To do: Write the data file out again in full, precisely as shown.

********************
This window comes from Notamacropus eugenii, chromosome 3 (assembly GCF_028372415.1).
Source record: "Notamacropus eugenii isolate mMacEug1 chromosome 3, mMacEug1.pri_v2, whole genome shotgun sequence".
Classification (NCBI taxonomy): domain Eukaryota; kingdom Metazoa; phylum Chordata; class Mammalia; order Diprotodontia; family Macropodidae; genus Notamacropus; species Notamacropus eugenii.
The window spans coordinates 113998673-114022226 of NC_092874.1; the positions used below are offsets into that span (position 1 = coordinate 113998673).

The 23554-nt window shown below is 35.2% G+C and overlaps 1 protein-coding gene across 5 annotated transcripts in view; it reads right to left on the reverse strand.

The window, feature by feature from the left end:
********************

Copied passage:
This window comes from Notamacropus eugenii, chromosome 3 (assembly GCF_028372415.1).
Source record: "Notamacropus eugenii isolate mMacEug1 chromosome 3, mMacEug1.pri_v2, whole genome shotgun sequence".
Classification (NCBI taxonomy): domain Eukaryota; kingdom Metazoa; phylum Chordata; class Mammalia; order Diprotodontia; family Macropodidae; genus Notamacropus; species Notamacropus eugenii.
The window spans coordinates 113998673-114022226 of NC_092874.1; the positions used below are offsets into that span (position 1 = coordinate 113998673).

The 23554-nt window shown below is 35.2% G+C and overlaps 1 protein-coding gene across 5 annotated transcripts in view; it reads right to left on the reverse strand.

The window, feature by feature from the left end: